As told to Gary Canino, 1541 words.
Tags: Music, Film, Process, Beginnings, Collaboration, Creative anxiety.
On learning to score filmsMusician and producer Geoff Barrow discusses how he learned to score films, how movie soundtracks are like the new classical music, why professionalism is boring, and the danger of all music sounding exactly the same.
You’ve been playing drums since you were nine. What do you do to keep from getting bored playing the same instrument?
Well, I’ve got an easy way of not getting bored. And that’s not being very good at it. If you’re always struggling at something, you can never get bored. I’m not a natural drummer, but I know what I like myself to sound like, and I know what I like other drummers to sound like. I’m singing as well, which I never, ever thought I would do. There are professional musicians out there who can just play correctly every time. Every time I play, it’s like spinning a wheel. Whether it’s going to be red or black, it could be fucking terrible or it’s going to be okay.
Most musicians that I meet, even younger ones, are too technically versed. If you’re taught technique over feeling or individuality, it becomes so professional that there are no gaps for something like playing drums slightly out of time. It’s weird. But the youth have finally started to really understand how to play quieter, and with dynamics. That’s started to happen a lot more, and I think that’s why we’re seeing a resurgence of jazz with the youth. Because the concept of just playing fucking loud, with as many notes as possible, just really isn’t where it’s at.
I wanted to ask about your history of scoring films. Was learning how to do so similar to learning how to play an instrument?
I’ve always had an interest in film music, and soundtracks. I never called myself a producer, I was just a bloke in a band who would also produce the band. I never call myself a composer either, because I never went and learned how to write notes for a string section. But I’ve ultimately got a love for it like I’ve got a love for music production. And having love for it makes you stay awake at night, analyzing why the things that other people do are really, really good, and why things other people do are really bad, according to your own taste. I overanalyze everything, which I never thought I would.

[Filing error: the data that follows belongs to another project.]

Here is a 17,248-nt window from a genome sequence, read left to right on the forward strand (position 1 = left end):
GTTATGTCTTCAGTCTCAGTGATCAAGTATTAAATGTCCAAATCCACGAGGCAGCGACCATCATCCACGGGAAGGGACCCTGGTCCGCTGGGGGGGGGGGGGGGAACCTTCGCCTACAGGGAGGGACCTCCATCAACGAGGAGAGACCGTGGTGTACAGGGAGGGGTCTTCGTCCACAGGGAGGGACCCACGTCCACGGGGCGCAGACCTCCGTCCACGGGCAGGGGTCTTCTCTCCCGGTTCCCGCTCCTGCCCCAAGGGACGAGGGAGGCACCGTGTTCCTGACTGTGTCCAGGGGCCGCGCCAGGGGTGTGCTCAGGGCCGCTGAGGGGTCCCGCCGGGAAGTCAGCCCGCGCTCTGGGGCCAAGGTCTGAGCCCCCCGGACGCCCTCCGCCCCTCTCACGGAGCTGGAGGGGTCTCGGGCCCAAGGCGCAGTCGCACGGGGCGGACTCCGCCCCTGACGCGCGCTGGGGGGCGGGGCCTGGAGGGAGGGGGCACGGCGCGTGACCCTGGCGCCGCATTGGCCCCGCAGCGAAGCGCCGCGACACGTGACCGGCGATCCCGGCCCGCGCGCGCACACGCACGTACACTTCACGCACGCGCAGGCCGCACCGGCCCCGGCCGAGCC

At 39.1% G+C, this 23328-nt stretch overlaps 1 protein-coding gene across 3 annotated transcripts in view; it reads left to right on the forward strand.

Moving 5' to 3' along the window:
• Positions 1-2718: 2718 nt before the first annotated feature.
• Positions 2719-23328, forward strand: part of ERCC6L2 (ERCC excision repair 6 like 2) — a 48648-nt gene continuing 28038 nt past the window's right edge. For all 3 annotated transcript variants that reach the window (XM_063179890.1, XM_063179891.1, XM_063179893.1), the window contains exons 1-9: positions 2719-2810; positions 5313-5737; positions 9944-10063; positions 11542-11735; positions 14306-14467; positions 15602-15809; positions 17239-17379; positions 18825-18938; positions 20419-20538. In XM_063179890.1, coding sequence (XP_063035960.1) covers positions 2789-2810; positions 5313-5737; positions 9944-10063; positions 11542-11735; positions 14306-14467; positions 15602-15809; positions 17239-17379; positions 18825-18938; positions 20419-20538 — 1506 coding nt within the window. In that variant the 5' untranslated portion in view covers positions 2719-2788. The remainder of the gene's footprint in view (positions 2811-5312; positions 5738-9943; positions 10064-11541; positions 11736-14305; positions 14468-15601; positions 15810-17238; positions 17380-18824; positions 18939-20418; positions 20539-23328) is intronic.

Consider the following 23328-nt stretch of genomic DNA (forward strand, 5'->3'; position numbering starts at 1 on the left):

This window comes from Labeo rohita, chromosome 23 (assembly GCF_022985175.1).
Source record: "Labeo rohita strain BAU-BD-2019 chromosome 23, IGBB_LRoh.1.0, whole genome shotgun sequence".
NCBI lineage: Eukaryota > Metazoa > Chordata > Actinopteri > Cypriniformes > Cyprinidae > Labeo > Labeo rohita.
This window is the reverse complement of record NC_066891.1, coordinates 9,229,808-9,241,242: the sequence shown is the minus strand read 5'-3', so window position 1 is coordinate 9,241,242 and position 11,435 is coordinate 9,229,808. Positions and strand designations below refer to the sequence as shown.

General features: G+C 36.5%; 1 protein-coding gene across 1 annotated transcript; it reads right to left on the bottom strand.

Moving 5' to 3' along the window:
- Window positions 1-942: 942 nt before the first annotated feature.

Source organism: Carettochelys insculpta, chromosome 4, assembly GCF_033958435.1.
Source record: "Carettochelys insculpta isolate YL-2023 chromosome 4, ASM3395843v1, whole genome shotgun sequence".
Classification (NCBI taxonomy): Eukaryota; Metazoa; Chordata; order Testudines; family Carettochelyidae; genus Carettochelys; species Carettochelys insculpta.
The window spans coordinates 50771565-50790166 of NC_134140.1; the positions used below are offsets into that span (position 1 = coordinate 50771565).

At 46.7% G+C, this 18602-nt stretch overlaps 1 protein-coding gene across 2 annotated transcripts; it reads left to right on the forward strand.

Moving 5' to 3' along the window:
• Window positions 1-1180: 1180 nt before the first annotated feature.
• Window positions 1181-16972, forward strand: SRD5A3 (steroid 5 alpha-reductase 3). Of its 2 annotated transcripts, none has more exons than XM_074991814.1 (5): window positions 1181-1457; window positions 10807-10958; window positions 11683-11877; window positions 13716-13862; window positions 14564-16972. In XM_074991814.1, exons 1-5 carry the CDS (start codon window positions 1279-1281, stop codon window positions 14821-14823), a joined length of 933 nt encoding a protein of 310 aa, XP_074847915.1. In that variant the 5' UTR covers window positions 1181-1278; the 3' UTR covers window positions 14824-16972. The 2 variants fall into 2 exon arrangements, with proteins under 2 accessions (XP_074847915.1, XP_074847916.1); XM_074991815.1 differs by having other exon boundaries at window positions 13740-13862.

I work with Ben Salisbury, who’s a traditional film composer. At first, I would bring the weirder electronic stuff, and he would bring the actual film composing side to it. But after we worked together on Ex Machina, that completely went out the window, and we both were doing things together. And now I feel absolutely confident that I know how to score a film, as much as Ben feels confident that he can actually make the fucking random weird noises. Scoring is a real art, as well.It’s a funny industry, because you have people who are very good at soundtracking, and you have people who are very good at scoring. It’s very hard to find someone who’s good at both. So you get a lot of people from the music side like myself, who are good at making a lot of noise as a kind of conceptual underscore. And then what happens is a music editor comes along, chops it up, and turns it into the score that’s actually needed, and that’s really, really common. I didn’t realize how common that was.
And it makes sense, because I was wondering how all of these music guys suddenly knew how to score films. And it’s because they don’t! Well, some of them do. But a brilliant music editor will basically be the brain of it, fitting stems of their audio within the film. Scoring is the hardest thing, though. Underscoring characters talking with a sort of tension or propulsion, or writing themes related to anger, death, horror is a brilliant skill to have, and luckily Ben has that in abundance.
You’ve played some of your soundtracks live before. How do you think people like to experience soundtracks as opposed to music by a live band?